The recipe was published by the guys from BaristaHustle on their website.
Approach. In the beginning, we will create concentrates, which we will later use in the production of our perfect coffee water.
Buffer concentrate (alkalinity) concentrate is prepared by dissolving 1.60 g of bicarbonate of sodium in 1 liter of H 2 O.
Prepare the magnesium concentrate by dissolving 2.45 g of Epsom salt in 1 liter of H2O.
- 40.1g Buffer concentrate
- 68.6g Magnesium Concentrate
- 891.3g H20 (distilled or RO water)
Scott Rao Recipe
- 50.1g Buffer concentrate
- 75.7g Magnesium concentrate
- 874.2g H2O
As you can see, preparing your own water is not as difficult at all as it might seem. You just need to be accurate and weigh at least 0.01g. You can find other recipes at BaristaHustle, for example. If you manage to create your own recipe, we will be happy if you share it on our fb group.
Filters and filter kettles
There are various filters and filter kettles. Can you use them successfully? It depends to a large extent on the composition of your raw water (what flows from your tap). For example, if your raw water is relatively close, the filters may be successful. But if you do not have a favorable ratio between the individual minerals, it is likely that even the filter will not help you. For example, you can't tell the filter to reduce the overall hardness just a little, but it reduces the alkalinity intensely and vice versa. If you do not use the filter for a while, the water in it will hold a lot of minerals (hypermineralization) than when water just flows through the filter. If you let a lot of water flow, the filter "gets tired" and supplies less minerals than usual. It is ideal if you can borrow the filter somewhere before the purchase and have it analyzed. I suggest 3 samples.
- When water has not been used for a long time
- When the amount flowed out is larger than the capacity of the filter (its volume)
- When the water flowed through the filter longer. For example, you need to fill a larger coffee maker.
Each sample will cost about 5 euros, but you will get an idea of how the filter can fit with your raw water.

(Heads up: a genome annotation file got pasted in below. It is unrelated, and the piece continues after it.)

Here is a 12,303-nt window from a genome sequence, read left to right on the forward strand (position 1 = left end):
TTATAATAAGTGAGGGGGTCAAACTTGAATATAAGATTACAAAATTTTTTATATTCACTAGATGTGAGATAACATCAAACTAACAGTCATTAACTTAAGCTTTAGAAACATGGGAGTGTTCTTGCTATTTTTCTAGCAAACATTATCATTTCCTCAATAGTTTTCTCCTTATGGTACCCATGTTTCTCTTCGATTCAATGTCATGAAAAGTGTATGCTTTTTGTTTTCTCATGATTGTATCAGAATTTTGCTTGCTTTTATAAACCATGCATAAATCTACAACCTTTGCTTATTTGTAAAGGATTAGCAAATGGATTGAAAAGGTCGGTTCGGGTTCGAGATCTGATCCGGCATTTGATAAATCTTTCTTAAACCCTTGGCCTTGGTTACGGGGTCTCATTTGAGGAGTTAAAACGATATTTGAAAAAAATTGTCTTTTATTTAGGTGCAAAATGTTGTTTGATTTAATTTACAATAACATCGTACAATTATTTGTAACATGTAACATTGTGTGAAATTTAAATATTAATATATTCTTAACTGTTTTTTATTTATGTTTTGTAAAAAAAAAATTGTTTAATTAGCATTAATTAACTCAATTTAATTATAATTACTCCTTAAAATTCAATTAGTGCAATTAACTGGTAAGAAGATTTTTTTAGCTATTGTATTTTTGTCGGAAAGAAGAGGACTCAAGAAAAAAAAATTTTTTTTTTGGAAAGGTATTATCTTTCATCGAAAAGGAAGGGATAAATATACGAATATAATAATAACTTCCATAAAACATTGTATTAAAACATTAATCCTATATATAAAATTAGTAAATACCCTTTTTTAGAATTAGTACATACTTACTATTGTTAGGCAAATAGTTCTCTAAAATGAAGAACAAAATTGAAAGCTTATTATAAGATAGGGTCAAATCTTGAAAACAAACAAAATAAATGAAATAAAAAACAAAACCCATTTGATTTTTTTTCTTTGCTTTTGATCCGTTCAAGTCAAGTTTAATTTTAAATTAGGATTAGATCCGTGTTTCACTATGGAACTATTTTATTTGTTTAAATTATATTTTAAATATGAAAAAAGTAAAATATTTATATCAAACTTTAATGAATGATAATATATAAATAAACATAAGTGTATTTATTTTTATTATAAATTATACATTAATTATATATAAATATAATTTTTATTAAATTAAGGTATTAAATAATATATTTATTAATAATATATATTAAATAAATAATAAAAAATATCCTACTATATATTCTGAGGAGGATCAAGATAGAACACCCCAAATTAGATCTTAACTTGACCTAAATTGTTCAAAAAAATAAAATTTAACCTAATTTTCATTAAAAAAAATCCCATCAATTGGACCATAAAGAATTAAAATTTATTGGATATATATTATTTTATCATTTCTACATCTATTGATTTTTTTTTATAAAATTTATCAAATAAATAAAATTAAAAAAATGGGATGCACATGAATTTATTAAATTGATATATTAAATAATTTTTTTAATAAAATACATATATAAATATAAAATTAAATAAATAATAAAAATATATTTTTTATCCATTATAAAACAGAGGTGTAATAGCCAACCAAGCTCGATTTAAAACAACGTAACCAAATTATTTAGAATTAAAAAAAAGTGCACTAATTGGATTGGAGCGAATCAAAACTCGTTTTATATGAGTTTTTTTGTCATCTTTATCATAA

Measuring at home
Coffee for home can be measured using titration drops. Titration drops from BWT or Brita work on German degrees. One solution is for total hardness and the other for alkalinity.
It works by putting the exact amount of tested water into the measuring cup according to the manufacturer's instructions. We drip one drop into it and mix the measuring cups in a circular motion. Add another drop and mix. This is continued until the test sample changes color. For example, we have a test solution green and the first drop turns the water to pink. It is not until the sixth drop that the test sample turns deep green. This tells us that the tested water has 6 degrees of hardness.
I like water when the alkalinity is one degree of German hardness and the total hardness is 6 degrees.
Total Disolved solids meter is a device that can use conductivity to measure how many soluble substances are in a test sample. They are usually measured in ppm (parts per million). However, the device will not tell you what the composition is. So one water with ppm 156 may be excellent for coffee, another with ppm +156 absolutely unsuitable. However, if you know in advance what you are giving there and in what proportion, then TDS is good for verifying that an error has not occurred somewhere. For example, if you are testing distilled water, the TDS meter should read somewhere between 4ppm and 12ppm. If it shows you significantly more, then your water is not clear. But she will not tell you what is dissolved in her.
Transfers between different units
Source: SCAE WATER CHART, AUTHORS – MARCO WELLINGER, SAMO SMRKE AND CHAHAN YERETZIAN
Perfect water for making coffee
should have the following values: